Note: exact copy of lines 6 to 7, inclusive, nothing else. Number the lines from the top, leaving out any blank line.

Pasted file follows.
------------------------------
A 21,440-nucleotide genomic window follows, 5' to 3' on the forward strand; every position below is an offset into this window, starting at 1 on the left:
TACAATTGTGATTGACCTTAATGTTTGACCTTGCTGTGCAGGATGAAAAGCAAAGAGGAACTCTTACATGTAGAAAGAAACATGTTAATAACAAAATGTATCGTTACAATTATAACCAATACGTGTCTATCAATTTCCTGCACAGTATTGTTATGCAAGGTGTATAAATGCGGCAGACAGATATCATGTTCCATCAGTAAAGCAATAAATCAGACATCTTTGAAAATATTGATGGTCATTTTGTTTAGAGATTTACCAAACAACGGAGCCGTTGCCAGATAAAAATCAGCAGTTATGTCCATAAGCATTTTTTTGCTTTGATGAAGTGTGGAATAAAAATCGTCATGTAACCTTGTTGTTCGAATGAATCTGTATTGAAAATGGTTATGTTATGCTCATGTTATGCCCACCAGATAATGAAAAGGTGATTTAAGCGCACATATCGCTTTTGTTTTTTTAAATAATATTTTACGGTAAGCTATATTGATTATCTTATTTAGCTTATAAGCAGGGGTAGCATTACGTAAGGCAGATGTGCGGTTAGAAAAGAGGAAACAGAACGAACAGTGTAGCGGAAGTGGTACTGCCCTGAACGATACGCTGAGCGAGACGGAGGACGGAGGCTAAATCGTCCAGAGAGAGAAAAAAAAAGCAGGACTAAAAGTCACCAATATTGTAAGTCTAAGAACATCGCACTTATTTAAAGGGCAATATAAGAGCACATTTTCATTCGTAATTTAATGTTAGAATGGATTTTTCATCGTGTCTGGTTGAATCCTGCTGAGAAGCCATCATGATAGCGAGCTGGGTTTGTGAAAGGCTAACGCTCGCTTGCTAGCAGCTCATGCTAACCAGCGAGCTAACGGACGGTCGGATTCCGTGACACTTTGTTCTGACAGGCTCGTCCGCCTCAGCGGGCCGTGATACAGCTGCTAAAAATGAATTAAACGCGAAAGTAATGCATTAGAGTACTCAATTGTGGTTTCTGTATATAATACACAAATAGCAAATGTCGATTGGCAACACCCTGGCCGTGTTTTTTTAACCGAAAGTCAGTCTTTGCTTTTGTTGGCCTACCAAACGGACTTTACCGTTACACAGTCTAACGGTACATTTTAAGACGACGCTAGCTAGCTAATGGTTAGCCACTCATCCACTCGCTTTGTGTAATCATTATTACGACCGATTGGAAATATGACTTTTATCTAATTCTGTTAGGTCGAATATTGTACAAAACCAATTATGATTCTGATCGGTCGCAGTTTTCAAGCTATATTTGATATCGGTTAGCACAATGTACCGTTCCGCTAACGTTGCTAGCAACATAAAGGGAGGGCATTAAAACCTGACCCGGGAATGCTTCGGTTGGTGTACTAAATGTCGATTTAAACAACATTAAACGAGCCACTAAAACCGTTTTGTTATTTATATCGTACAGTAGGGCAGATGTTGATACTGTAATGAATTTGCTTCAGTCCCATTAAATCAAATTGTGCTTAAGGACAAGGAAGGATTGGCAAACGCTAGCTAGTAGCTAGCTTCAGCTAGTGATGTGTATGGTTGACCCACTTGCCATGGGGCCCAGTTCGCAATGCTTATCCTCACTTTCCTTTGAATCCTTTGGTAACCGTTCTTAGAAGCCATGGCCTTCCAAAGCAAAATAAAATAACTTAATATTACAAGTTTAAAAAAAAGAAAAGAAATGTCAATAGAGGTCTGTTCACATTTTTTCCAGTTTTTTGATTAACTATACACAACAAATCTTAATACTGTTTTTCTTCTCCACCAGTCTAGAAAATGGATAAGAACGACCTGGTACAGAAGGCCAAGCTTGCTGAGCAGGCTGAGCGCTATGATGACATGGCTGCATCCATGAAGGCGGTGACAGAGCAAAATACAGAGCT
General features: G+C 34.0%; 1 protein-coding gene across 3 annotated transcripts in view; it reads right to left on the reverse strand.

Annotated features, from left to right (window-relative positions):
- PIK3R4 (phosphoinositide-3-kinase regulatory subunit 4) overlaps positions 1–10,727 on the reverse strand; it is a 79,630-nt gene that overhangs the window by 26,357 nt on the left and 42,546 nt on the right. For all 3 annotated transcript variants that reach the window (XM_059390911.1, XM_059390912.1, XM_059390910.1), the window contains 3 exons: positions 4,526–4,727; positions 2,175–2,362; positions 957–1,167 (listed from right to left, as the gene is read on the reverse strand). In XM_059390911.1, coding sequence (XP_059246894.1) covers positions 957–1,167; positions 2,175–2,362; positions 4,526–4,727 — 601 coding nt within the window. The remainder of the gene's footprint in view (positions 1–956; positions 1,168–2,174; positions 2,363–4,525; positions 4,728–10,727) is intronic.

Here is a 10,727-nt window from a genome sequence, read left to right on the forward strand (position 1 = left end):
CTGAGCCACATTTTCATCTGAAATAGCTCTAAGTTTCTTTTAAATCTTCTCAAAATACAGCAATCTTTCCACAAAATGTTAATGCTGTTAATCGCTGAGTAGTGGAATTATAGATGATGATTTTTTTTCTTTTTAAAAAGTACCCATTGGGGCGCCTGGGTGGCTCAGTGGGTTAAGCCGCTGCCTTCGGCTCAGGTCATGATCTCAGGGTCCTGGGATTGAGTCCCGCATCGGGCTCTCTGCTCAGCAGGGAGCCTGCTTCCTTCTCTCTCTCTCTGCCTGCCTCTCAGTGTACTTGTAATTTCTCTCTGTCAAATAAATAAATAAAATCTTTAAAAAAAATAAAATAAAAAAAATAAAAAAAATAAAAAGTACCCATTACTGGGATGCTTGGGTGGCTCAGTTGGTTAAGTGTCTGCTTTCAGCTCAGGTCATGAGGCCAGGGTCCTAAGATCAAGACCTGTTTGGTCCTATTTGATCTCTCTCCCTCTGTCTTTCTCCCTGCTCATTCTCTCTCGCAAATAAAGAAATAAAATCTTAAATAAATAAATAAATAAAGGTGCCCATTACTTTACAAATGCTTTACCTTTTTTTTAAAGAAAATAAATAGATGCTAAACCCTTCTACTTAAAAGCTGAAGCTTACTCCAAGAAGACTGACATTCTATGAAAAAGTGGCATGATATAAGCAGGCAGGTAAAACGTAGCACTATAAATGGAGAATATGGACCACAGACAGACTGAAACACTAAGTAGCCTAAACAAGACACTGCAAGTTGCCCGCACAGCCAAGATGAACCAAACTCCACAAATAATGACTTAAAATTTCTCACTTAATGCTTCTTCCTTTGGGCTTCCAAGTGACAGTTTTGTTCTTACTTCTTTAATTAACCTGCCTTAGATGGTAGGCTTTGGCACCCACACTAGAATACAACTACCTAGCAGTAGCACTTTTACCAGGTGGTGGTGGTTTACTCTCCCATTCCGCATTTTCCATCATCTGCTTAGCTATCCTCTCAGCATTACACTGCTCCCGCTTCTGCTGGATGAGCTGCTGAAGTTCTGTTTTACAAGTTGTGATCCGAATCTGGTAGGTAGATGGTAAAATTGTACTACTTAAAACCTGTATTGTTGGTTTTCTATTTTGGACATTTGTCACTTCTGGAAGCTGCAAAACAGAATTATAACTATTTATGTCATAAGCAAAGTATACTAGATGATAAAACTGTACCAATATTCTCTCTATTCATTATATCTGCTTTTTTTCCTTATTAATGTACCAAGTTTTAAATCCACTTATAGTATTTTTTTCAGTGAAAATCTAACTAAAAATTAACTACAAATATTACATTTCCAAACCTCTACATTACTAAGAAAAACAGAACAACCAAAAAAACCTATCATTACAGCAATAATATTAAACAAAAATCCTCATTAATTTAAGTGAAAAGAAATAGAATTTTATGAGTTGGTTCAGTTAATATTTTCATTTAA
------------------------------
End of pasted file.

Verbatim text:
Here is a 10,727-nt window from a genome sequence, read left to right on the forward strand (position 1 = left end):
CTGAGCCACATTTTCATCTGAAATAGCTCTAAGTTTCTTTTAAATCTTCTCAAAATACAGCAATCTTTCCACAAAATGTTAATGCTGTTAATCGCTGAGTAGTGGAATTATAGATGATGATTTTTTTTCTTTTTAAAAAGTACCCATTGGGGCGCCTGGGTGGCTCAGTGGGTTAAGCCGCTGCCTTCGGCTCAGGTCATGATCTCAGGGTCCTGGGATTGAGTCCCGCATCGGGCTCTCTGCTCAGCAGGGAGCCTGCTTCCTTCTCTCTCTCTCTGCCTGCCTCTCAGTGTACTTGTAATTTCTCTCTGTCAAATAAATAAATAAAATCTTTAAAAAAAATAAAATAAAAAAAATAAAAAAAATAAAAAGTACCCATTACTGGGATGCTTGGGTGGCTCAGTTGGTTAAGTGTCTGCTTTCAGCTCAGGTCATGAGGCCAGGGTCCTAAGATCAAGACCTGTTTGGTCCTATTTGATCTCTCTCCCTCTGTCTTTCTCCCTGCTCATTCTCTCTCGCAAATAAAGAAATAAAATCTTAAATAAATAAATAAATAAAGGTGCCCATTACTTTACAAATGCTTTACCTTTTTTTTAAAGAAAATAAATAGATGCTAAACCCTTCTACTTAAAAGCTGAAGCTTACTCCAAGAAGACTGACATTCTATGAAAAAGTGGCATGATATAAGCAGGCAGGTAAAACGTAGCACTATAAATGGAGAATATGGACCACAGACAGACTGAAACACTAAGTAGCCTAAACAAGACACTGCAAGTTGCCCGCACAGCCAAGATGAACCAAACTCCACAAATAATGACTTAAAATTTCTCACTTAATGCTTCTTCCTTTGGGCTTCCAAGTGACAGTTTTGTTCTTACTTCTTTAATTAACCTGCCTTAGATGGTAGGCTTTGGCACCCACACTAGAATACAACTACCTAGCAGTAGCACTTTTACCAGGTGGTGGTGGTTTACTCTCCCATTCCGCATTTTCCATCATCTGCTTAGCTATCCTCTCAGCATTACACTGCTCCCGCTTCTGCTGGATGAGCTGCTGAAGTTCTGTTTTACAAGTTGTGATCCGAATCTGGTAGGTAGATGGTAAAATTGTACTACTTAAAACCTGTATTGTTGGTTTTCTATTTTGGACATTTGTCACTTCTGGAAGCTGCAAAACAGAATTATAACTATTTATGTCATAAGCAAAGTATACTAGATGATAAAACTGTACCAATATTCTCTCTATTCATTATATCTGCTTTTTTTCCTTATTAATGTACCAAGTTTTAAATCCACTTATAGTATTTTTTTCAGTGAAAATCTAACTAAAAATTAACTACAAATATTACATTTCCAAACCTCTACATTACTAAGAAAAACAGAACAACCAAAAAAACCTATCATTACAGCAATAATATTAAACAAAAATCCTCATTAATTTAAGTGAAAAGAAATAGAATTTTATGAGTTGGTTCAGTTAATATTTTCATTTAA